Looking beyond cartography and changing what “mapping” means
words :: Nikkey Dawn
It’s a wild, wide world out there and trip planning is personal. Some take great pleasure in the hunt-and-gather of information—running a finger along the shelf for just the right guidebook, digging out and unfolding a weathered map, and calling up friends to find out who’s got a line on current conditions. There are some who purposely avoid too much research in order to preserve a sense of adventure. Others want the most information possible delivered in the most convenient form—for that, of course, we turn to our phones.
“Mountain landscapes are fluid places. Avalanche terrain, crevasses, river crossings or rapids may not appear as you expect. While we integrate new technology into our outdoor experiences, it’s important we don’t lose foundational skills and critical thinking.”
Map apps have developed rapidly over the last few years. FATMAP founder, Misha Gopaul, was training in Chamonix as a mountain guide when he observed a disconnect. “I noticed that in our urban lives, digital maps have become the search engine and information source for the physical world wherever we go—but in the outdoors, everything is still very localized and you end up piecing together information from lots of different places.”
Gopaul would go on to create a map app with hopes of redefining what “mapping” our adventures means. FATMAP wants to “map the world’s wild places” and allow users the ability to look for first ascents (or descents) in zones they’ve never visited, or simply discover a trail in their own backyards. Apps like FATMAP aim to blend digital cartography with community building and providing information such as real-time conditions to help people make good decisions.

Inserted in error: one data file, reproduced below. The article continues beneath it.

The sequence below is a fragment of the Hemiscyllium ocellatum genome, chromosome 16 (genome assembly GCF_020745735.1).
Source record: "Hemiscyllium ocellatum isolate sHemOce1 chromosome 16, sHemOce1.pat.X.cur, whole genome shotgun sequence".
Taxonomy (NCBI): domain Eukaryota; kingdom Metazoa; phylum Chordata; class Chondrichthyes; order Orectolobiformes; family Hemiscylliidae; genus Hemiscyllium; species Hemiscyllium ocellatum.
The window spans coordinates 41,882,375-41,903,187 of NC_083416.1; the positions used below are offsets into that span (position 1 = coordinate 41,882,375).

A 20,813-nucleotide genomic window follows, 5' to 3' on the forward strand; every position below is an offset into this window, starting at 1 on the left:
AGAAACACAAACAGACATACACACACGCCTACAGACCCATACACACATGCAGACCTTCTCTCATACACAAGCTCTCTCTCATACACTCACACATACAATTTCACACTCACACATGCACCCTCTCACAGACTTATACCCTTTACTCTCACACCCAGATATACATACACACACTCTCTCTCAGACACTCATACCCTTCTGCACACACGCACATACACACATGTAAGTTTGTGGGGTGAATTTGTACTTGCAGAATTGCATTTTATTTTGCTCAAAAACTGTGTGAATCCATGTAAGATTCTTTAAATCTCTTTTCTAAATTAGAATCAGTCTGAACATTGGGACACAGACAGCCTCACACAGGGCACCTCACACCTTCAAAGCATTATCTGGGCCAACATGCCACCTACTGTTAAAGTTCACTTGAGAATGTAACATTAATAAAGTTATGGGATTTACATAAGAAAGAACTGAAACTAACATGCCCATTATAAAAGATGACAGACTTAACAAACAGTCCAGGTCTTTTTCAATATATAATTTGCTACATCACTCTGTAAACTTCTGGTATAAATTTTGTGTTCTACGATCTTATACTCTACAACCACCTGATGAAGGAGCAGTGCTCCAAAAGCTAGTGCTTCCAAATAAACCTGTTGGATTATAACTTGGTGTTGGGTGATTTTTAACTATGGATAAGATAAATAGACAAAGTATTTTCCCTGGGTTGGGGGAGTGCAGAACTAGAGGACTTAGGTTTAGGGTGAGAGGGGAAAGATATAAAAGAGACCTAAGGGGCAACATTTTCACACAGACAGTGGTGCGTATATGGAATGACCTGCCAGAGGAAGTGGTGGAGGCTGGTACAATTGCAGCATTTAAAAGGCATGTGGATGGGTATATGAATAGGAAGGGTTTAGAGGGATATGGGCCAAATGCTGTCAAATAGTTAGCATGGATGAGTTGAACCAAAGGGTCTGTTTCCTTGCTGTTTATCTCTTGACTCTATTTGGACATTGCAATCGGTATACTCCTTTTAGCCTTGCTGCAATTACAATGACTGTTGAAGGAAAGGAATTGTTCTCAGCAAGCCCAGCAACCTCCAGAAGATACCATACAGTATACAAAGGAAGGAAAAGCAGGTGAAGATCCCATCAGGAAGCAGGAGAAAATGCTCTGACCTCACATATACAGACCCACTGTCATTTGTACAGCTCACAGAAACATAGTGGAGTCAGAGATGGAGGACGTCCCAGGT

But in this new age of information and discovery, can access to copious amounts of data turn self-discovery into delusions of preparedness and ability?
Whistler Search and Rescue Society member, Joel Sweet, uses map apps and sees their value as a tool but cautions, “as great as these apps are, they should never replace proper trip and navigation planning or packing essentials like a map and compass.” To rely solely on your phone—which can run out of battery, get smashed or lose data coverage—is not a wise move.
Sweet also points out that satellite imagery used by some map apps can be outdated. “Mountain landscapes are fluid places. Avalanche terrain, crevasses, river crossings or rapids may not appear as you expect. While we integrate new technology into our outdoor experiences, it’s important we don’t lose foundational skills and critical thinking.”
For Gopaul, safety has always motivated the app’s development. He sees FATMAP as an opportunity to help people share and access better information—and ultimately make it easier and safer to explore the world. It’s up to us users to remain present in the face of potential hazards, but as our lives become more intertwined with tech, is that presence itself at risk? Whether scrawled on a bar napkin or downloaded to a smartphone, maps help us make sense of the world—a world that is changing rapidly. “Maps are answers to questions,” Gopaul says.
I guess it depends on what, and how much, we want to ask. —ML